I've been using Mail Act-On as described by Merlin Mann to quickly move messages to appropriate mailboxes, and I've been able to keep a clean inbox. But - I never bother to look at the emails I send to the reference folder. They're basically useless without more context.

I just wrote a quick script to send selected emails to voodoopad as a new page so I can link to them, add notes, and then later, search those reference emails in the same context as my notes. It's already made a big difference in how useful emails are - I can add comments to myself, find related notes in my VP doc, and since there's now a URL for every page in my VP docs, I can even link to reference emails from outside of VP - like in iGTD.

If you're interested in the script, it's here: NewVPPageFromEmail.scpt (control-click and save-as).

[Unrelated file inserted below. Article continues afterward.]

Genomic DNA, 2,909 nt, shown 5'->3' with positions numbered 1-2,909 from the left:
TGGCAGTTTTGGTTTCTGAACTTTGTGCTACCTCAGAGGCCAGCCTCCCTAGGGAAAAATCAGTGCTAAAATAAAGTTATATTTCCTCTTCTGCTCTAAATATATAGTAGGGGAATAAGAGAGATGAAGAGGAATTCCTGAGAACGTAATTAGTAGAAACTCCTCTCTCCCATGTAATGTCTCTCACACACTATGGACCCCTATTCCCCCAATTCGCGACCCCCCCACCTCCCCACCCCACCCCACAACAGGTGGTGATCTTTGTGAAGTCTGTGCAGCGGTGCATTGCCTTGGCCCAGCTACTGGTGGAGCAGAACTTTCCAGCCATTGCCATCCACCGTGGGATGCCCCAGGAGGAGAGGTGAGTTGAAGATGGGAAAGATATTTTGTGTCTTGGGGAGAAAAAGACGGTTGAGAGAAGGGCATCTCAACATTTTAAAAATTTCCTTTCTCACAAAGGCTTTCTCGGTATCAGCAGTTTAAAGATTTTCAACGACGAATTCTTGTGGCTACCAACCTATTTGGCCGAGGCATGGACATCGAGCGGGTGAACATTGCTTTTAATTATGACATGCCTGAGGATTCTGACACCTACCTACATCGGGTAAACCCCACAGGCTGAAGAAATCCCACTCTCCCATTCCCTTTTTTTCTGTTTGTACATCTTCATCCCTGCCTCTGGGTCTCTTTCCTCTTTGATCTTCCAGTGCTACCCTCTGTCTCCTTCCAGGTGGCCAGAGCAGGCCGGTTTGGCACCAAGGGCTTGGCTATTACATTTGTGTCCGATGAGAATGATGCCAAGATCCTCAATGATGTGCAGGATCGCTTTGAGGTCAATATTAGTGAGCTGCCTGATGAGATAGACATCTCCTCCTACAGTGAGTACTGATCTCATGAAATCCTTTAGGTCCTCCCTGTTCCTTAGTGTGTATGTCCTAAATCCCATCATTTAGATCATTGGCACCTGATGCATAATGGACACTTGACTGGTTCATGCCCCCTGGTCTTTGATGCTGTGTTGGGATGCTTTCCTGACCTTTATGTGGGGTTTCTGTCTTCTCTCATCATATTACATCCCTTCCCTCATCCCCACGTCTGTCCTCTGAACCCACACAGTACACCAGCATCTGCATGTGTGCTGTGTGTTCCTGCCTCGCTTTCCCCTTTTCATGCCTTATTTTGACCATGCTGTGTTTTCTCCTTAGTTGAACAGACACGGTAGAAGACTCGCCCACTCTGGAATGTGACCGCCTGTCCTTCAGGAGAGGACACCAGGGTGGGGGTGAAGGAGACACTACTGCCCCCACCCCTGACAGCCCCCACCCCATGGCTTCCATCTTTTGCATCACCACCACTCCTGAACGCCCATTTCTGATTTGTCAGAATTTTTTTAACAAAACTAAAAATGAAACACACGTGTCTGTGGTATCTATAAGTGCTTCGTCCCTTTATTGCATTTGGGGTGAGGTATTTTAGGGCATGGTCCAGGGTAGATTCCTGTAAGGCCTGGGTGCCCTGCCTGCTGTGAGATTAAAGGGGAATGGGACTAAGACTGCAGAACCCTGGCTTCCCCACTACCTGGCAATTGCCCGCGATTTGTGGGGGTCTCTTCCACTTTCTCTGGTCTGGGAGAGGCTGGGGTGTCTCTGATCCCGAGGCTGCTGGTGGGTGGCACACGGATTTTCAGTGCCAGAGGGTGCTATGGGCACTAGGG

HPC blogs and news sites

I've always liked the programming-languages community website Lambda the Ultimate, and recently I went looking for something similar for the High-Performance Computing community. I didn't find exactly that*, but I did find a few great resources for news about HPC and computing research policy:

HPCWire is a well-known news source for HPC. It has daily news updates, and occasional columns by guests from around the industry. Most of the news is press releases from companies and government labs, but it's nice to have a single place to check for them. However, there is apparently no RSS feed, and to get email updates, you have to buy a subscription. I haven't, but I do check back occasionally to read the columns.